In a bipartisan boost from Congress, tax credits for solar and wind energy (ITC and PTC), carbon capture and biofuels appear set to be extended.
Congressional leaders agreed Sunday, December 20, 2020 on a $900 billion bipartisan pandemic relief bill bundled with a $1.4 trillion omnibus government spending package. The legislation contains several provisions designed to boost investment in clean energy. The new package, which is subject to final votes in the Senate and House expected today, would extend federal tax credits that incentivize construction of new wind and solar power plants, as well as tax credits for carbon capture, biofuels and alternative fuels, fuel cells and energy efficiency. At least in that respect, it may fairly be called a stimulus bill, not just a relief.
Renewable Energy Tax Credits
The energy provisions have been attached to must-pass legislation to continue funding government operations until the end of the fiscal year and to provide economic relief during the ongoing pandemic. The bill has the support of the leadership of both parties, in both the Senate and the House of Representatives. By extending renewable energy tax credits, the new COVID-19 pandemic relief and government spending bill should prolong the renewables building boom. The tax credit extensions also mitigate the effects on developers of disrupted supply chains, force majeure claims, permitting delays and labor disruptions due to the pandemic, allowing extra time to meet the new deadlines to qualify for the credits.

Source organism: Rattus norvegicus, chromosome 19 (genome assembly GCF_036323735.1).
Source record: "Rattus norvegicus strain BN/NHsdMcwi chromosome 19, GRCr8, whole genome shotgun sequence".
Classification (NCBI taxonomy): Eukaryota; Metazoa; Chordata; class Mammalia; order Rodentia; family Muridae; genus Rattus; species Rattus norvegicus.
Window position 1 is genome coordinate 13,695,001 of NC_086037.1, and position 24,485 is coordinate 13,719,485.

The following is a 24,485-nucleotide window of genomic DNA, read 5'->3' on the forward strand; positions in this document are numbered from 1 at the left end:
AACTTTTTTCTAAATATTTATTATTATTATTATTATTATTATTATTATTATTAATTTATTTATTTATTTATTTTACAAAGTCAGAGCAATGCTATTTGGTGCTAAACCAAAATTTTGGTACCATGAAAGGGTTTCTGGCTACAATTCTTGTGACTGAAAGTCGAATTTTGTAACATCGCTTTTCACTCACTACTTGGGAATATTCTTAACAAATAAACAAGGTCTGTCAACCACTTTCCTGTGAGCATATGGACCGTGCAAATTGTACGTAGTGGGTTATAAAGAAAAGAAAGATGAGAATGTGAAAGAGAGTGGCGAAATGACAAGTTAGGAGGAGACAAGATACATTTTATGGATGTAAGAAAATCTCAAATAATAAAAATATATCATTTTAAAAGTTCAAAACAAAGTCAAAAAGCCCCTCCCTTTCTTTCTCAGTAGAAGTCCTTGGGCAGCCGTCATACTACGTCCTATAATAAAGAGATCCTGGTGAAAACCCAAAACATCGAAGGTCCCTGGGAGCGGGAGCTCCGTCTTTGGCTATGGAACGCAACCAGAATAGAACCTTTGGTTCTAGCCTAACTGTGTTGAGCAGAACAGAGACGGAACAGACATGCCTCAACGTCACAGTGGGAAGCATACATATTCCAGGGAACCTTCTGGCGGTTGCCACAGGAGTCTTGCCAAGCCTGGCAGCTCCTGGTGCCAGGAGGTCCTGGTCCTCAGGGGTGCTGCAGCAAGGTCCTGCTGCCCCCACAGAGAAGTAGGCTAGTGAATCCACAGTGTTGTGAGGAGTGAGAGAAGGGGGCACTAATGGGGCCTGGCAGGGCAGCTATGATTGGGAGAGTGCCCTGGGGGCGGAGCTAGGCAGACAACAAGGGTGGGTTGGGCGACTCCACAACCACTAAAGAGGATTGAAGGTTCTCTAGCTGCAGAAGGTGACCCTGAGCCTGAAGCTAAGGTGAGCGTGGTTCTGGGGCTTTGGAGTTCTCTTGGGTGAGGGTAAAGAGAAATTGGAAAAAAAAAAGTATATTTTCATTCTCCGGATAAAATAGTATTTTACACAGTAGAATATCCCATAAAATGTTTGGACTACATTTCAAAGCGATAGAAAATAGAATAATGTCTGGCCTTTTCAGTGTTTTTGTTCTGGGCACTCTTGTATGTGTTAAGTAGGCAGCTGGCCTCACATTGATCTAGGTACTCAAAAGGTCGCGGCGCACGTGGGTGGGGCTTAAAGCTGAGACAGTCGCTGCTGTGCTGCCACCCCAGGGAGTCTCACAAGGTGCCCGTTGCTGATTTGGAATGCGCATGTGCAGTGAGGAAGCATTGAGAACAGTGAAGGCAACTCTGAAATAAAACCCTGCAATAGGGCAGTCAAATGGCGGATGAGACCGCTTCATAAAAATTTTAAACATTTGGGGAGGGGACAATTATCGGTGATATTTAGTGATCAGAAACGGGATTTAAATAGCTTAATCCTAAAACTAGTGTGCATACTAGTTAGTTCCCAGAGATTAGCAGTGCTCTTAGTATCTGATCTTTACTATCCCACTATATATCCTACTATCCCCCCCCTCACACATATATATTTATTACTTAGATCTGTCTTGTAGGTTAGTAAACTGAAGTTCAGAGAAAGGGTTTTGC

The looming deadline to commence construction of renewable power facilities before the end of this year to avoid missing these tax incentives has spurred massive investments in renewable energy generation over the past couple of years. According to a report by BloombergNEF, the $55.5 billion invested in U.S. renewable energy capacity projects last year (second only to China globally) represented an increase of 28% over 2018 in large part due to the race to preserve access to tax credits slated to expire or step down by the end of 2020. And 2020 looks set to surpass 2019 in the dollar amount of new investment and total megawatts of new renewable generating capacity.